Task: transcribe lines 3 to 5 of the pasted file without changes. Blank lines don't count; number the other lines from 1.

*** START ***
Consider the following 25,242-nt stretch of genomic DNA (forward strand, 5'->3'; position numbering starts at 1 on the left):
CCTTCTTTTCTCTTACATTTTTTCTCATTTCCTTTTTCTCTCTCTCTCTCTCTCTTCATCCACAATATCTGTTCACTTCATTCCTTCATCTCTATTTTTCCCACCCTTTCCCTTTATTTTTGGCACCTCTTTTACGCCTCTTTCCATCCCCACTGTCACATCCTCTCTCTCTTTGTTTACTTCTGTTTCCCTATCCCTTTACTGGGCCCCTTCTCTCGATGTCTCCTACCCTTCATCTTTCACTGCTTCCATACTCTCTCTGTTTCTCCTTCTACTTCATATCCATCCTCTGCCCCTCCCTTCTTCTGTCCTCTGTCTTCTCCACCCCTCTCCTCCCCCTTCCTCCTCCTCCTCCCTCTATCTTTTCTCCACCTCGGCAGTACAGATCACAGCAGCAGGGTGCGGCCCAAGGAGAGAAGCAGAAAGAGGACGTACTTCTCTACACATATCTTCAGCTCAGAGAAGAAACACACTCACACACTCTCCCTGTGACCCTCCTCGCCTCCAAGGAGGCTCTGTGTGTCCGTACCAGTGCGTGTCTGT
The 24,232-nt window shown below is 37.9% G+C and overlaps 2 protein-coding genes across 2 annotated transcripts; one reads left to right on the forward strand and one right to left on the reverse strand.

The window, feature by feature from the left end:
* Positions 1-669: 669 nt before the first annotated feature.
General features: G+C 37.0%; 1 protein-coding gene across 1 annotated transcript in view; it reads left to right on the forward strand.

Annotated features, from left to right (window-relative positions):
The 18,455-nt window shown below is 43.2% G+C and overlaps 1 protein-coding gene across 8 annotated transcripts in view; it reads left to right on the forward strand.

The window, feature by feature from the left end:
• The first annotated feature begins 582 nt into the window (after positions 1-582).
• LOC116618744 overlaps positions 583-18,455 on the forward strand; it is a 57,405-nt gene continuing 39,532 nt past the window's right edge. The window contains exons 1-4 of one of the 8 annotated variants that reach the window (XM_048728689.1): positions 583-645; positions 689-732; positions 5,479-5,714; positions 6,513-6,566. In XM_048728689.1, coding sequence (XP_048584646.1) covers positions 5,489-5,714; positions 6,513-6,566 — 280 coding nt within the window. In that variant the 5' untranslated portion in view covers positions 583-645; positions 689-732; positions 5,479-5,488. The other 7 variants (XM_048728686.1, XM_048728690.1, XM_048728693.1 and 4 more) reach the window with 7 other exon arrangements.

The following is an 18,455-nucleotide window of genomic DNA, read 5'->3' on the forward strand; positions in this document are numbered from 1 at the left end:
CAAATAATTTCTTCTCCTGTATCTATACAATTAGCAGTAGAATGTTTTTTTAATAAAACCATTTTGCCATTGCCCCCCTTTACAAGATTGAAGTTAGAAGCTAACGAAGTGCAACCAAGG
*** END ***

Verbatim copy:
The 24,232-nt window shown below is 37.9% G+C and overlaps 2 protein-coding genes across 2 annotated transcripts; one reads left to right on the forward strand and one right to left on the reverse strand.

The window, feature by feature from the left end:
* Positions 1-669: 669 nt before the first annotated feature.